The Summoning by Kelley Armstrong || Book Review

“That’s what we all want, isn’t it? Power without price.”

Synopsis: My name is Chloe Saunders and my life will never be the same again.

All I wanted was to make friends, meet boys, and keep on being ordinary. I don’t even know what that means anymore. It all started on the day that I saw my first ghost – and the ghost saw me.

Now there are ghosts everywhere and they won’t leave me alone. To top it all off, I somehow got myself locked up in Lyle House, a “special home” for troubled teens. Yet the home isn’t what it seems. Don’t tell anyone, but I think there might be more to my housemates than meets the eye. The question is, whose side are they on? It’s up to me to figure out the dangerous secrets behind Lyle House… before its skeletons come back to haunt me.

Source: Goodreads

Title: The Summoning
Series: Darkest Powers, Book One
Author: Kelley Armstrong
Links: Amazon CABook DepositoryGoodreads

Genre / Themes: Fantasy | Paranormal | Urban Fantasy
Point of View: First Person

Publisher: Little Brown Book Group, Atom Books
Publication Date: 2010 (first published 2008)
Format: Paperback
Pages: 392

I’ve re-read Armstrong’s Darkest Powers trilogy more times than I can count — it’s THIS series that got me hooked on Armstrong as a writer (… she’s also Canadian too, which is super cool). Armstrong wrote this series as a way to provide suspenseful and supernatural reading materials for a younger audience that doesn’t contain as much adult content; this was after she discovered her daughter was reading her Otherworld series, which is not necessarily something you want your young teenager to gander through. So hang on to your hats as we begin this review!

CONTENT & TRIGGER WARNING: This book contains bullying, mention of but not descriptive of murder, hospitalization, loss of a loved one, mentions previous loss of a parent, mental illness, pills (medical), and violence.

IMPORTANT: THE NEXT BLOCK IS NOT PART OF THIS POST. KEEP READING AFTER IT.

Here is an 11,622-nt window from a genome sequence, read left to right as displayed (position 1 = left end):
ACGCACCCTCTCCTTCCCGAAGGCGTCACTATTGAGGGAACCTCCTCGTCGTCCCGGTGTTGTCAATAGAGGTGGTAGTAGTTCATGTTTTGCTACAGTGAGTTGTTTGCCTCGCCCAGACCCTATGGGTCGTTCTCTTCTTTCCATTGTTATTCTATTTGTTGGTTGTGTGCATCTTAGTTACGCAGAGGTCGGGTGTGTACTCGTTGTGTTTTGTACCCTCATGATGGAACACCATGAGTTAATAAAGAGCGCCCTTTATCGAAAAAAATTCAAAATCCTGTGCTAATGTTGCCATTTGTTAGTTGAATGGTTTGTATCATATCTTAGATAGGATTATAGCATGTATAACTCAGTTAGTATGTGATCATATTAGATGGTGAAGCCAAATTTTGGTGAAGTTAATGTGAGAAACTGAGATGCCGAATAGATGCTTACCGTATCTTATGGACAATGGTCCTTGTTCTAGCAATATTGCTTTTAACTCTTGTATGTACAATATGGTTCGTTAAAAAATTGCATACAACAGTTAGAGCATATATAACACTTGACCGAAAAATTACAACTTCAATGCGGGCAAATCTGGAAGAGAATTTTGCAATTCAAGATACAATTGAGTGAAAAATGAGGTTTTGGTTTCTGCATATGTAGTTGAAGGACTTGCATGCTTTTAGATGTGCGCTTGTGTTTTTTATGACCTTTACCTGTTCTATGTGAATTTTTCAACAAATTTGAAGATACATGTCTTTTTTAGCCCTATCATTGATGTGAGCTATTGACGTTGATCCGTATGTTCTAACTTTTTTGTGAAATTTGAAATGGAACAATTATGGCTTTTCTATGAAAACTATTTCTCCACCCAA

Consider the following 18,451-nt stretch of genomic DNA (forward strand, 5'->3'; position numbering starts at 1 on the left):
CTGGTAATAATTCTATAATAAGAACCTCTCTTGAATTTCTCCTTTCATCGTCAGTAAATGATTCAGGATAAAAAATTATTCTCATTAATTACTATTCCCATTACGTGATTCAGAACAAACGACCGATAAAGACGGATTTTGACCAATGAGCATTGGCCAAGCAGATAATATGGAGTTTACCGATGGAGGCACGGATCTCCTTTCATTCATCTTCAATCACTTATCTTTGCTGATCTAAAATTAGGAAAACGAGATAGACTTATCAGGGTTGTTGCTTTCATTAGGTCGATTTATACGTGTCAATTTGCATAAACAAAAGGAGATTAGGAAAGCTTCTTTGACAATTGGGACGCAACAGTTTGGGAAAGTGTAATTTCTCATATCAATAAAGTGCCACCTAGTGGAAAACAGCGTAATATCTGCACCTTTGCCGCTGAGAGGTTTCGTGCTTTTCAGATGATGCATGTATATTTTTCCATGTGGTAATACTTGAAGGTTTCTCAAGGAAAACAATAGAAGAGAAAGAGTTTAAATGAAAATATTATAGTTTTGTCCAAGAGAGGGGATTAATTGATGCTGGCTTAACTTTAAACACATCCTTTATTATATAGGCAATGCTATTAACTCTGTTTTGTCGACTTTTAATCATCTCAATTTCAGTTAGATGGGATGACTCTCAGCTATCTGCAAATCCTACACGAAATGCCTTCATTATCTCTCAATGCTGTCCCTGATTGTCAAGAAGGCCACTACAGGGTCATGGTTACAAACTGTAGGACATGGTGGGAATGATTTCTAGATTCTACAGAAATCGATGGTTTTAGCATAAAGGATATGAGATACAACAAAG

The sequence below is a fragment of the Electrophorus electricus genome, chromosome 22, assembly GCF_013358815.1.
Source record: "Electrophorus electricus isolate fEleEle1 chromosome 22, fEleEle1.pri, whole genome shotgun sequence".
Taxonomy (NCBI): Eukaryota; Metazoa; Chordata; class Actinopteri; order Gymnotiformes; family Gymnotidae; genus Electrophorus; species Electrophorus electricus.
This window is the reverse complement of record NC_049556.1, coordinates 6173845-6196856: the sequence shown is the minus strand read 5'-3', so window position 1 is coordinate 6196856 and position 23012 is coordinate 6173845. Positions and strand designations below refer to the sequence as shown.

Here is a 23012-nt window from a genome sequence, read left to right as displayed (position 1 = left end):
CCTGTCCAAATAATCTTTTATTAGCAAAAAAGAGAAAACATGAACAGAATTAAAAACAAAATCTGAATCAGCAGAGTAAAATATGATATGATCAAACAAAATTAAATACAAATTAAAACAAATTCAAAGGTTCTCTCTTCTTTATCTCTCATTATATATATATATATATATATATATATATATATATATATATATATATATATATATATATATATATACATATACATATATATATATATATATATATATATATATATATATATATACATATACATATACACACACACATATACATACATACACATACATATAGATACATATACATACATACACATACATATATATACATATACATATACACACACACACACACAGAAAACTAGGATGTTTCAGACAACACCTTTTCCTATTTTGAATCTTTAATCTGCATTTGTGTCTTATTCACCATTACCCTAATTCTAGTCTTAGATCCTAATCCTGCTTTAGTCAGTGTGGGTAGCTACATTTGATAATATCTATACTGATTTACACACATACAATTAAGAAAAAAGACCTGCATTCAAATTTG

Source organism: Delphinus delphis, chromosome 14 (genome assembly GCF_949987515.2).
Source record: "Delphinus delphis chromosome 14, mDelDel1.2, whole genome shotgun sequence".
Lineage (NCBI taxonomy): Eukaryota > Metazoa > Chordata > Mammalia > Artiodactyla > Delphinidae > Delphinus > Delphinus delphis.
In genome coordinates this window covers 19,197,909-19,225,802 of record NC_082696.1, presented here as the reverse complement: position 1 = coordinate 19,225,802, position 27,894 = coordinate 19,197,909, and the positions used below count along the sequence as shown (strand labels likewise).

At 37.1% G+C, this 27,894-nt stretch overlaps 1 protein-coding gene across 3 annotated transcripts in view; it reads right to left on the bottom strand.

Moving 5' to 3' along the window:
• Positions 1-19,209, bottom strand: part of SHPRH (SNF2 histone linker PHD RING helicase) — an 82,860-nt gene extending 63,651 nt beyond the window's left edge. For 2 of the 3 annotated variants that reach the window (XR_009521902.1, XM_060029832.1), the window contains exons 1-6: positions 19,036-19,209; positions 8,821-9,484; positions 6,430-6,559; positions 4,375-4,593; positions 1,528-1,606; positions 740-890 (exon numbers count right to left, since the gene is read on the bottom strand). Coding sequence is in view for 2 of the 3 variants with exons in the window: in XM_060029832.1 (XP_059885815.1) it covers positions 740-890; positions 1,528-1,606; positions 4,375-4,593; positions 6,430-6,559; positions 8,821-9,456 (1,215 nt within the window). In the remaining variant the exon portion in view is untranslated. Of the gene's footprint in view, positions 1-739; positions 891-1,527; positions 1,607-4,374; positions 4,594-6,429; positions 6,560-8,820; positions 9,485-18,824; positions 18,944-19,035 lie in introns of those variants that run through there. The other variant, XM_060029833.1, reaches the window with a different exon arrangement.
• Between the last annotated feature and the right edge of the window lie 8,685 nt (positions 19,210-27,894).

Armstrong is a MASTER at providing the right amount of information at the right time. Overall, the story flows extremely well due to Armstrong’s knack for pacing and information load. Rather than DUMPING EVERYTHING in one chapter or one page, Armstrong guides readers through her story and provides snippets of what we should know at this point and hints at what’s to come. This does leave the story hanging with unanswered questions, but that’s what the SEQUEL is for — and all the books have been released so you don’t have to wait!

There’s a perfect amount of suspense and eeriness, with a blend of some minor action and low-key mystery solving. Though some argue that this book has nothing going on, I beg to differ. Chloe, our main protagonist, goes through a lot of frightening events throughout her experience prior to and at Lyle House — both with the supernatural and with her run-ins with other “patients”. When she’s not scared out of her wits, she’s hunting down answers as stealthily as possible. Is it completely action-packed? No, it’s not. But it’s not meant to be.

For a book written in the late 2000s, I’m pleasantly surprised to see the amount of diversity and “push against the norms” portrayed in the characters. So many book reviewers and other people in society have commented on the lack of diversity in novels today. That’s what really surprises me about this book — it was written over a decade ago and it HAS these elements. Not only this, but the characters aren’t all perfectly groomed and drop dead gorgeous — they LOOK like teens, pimples and all. Though our main character is Caucasian, there are other elements that add to the diversity — Simon is half Korean and half Swedish, Derek has some acne and other hormonal outcomes due to puberty and his changes, Rae has a copper skin tone and is shapely … just to name a few. It’s definitely refreshing.